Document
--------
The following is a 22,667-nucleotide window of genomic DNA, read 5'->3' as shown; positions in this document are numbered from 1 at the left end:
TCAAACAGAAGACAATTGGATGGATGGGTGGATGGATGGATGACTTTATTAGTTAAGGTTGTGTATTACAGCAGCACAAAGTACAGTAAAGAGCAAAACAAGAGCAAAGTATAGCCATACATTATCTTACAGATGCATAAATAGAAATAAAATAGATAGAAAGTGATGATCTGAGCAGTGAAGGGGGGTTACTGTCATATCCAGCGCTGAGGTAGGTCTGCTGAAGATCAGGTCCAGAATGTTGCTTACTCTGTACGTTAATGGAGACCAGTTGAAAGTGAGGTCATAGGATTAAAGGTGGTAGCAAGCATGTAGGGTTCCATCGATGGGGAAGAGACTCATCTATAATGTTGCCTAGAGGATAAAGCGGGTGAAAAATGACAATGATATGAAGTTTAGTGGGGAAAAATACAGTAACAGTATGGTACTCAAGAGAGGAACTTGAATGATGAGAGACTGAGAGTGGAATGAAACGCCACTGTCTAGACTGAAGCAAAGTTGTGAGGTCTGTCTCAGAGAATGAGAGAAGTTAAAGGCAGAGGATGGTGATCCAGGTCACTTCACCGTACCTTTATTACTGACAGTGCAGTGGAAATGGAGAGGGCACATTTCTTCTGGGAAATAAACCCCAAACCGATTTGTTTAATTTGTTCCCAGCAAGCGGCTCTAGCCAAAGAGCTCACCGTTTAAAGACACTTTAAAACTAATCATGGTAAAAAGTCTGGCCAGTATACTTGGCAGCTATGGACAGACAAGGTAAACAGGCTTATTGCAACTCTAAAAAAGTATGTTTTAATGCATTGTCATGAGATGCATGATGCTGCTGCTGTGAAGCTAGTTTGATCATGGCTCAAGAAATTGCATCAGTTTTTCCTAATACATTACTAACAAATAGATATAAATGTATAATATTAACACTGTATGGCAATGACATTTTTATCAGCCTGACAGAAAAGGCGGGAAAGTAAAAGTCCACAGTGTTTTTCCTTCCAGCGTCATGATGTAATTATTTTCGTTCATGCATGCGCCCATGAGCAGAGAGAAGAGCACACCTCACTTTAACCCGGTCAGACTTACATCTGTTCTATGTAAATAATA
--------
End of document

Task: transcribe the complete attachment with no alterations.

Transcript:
The following is a 22,667-nucleotide window of genomic DNA, read 5'->3' as shown; positions in this document are numbered from 1 at the left end:
TCAAACAGAAGACAATTGGATGGATGGGTGGATGGATGGATGACTTTATTAGTTAAGGTTGTGTATTACAGCAGCACAAAGTACAGTAAAGAGCAAAACAAGAGCAAAGTATAGCCATACATTATCTTACAGATGCATAAATAGAAATAAAATAGATAGAAAGTGATGATCTGAGCAGTGAAGGGGGGTTACTGTCATATCCAGCGCTGAGGTAGGTCTGCTGAAGATCAGGTCCAGAATGTTGCTTACTCTGTACGTTAATGGAGACCAGTTGAAAGTGAGGTCATAGGATTAAAGGTGGTAGCAAGCATGTAGGGTTCCATCGATGGGGAAGAGACTCATCTATAATGTTGCCTAGAGGATAAAGCGGGTGAAAAATGACAATGATATGAAGTTTAGTGGGGAAAAATACAGTAACAGTATGGTACTCAAGAGAGGAACTTGAATGATGAGAGACTGAGAGTGGAATGAAACGCCACTGTCTAGACTGAAGCAAAGTTGTGAGGTCTGTCTCAGAGAATGAGAGAAGTTAAAGGCAGAGGATGGTGATCCAGGTCACTTCACCGTACCTTTATTACTGACAGTGCAGTGGAAATGGAGAGGGCACATTTCTTCTGGGAAATAAACCCCAAACCGATTTGTTTAATTTGTTCCCAGCAAGCGGCTCTAGCCAAAGAGCTCACCGTTTAAAGACACTTTAAAACTAATCATGGTAAAAAGTCTGGCCAGTATACTTGGCAGCTATGGACAGACAAGGTAAACAGGCTTATTGCAACTCTAAAAAAGTATGTTTTAATGCATTGTCATGAGATGCATGATGCTGCTGCTGTGAAGCTAGTTTGATCATGGCTCAAGAAATTGCATCAGTTTTTCCTAATACATTACTAACAAATAGATATAAATGTATAATATTAACACTGTATGGCAATGACATTTTTATCAGCCTGACAGAAAAGGCGGGAAAGTAAAAGTCCACAGTGTTTTTCCTTCCAGCGTCATGATGTAATTATTTTCGTTCATGCATGCGCCCATGAGCAGAGAGAAGAGCACACCTCACTTTAACCCGGTCAGACTTACATCTGTTCTATGTAAATAATA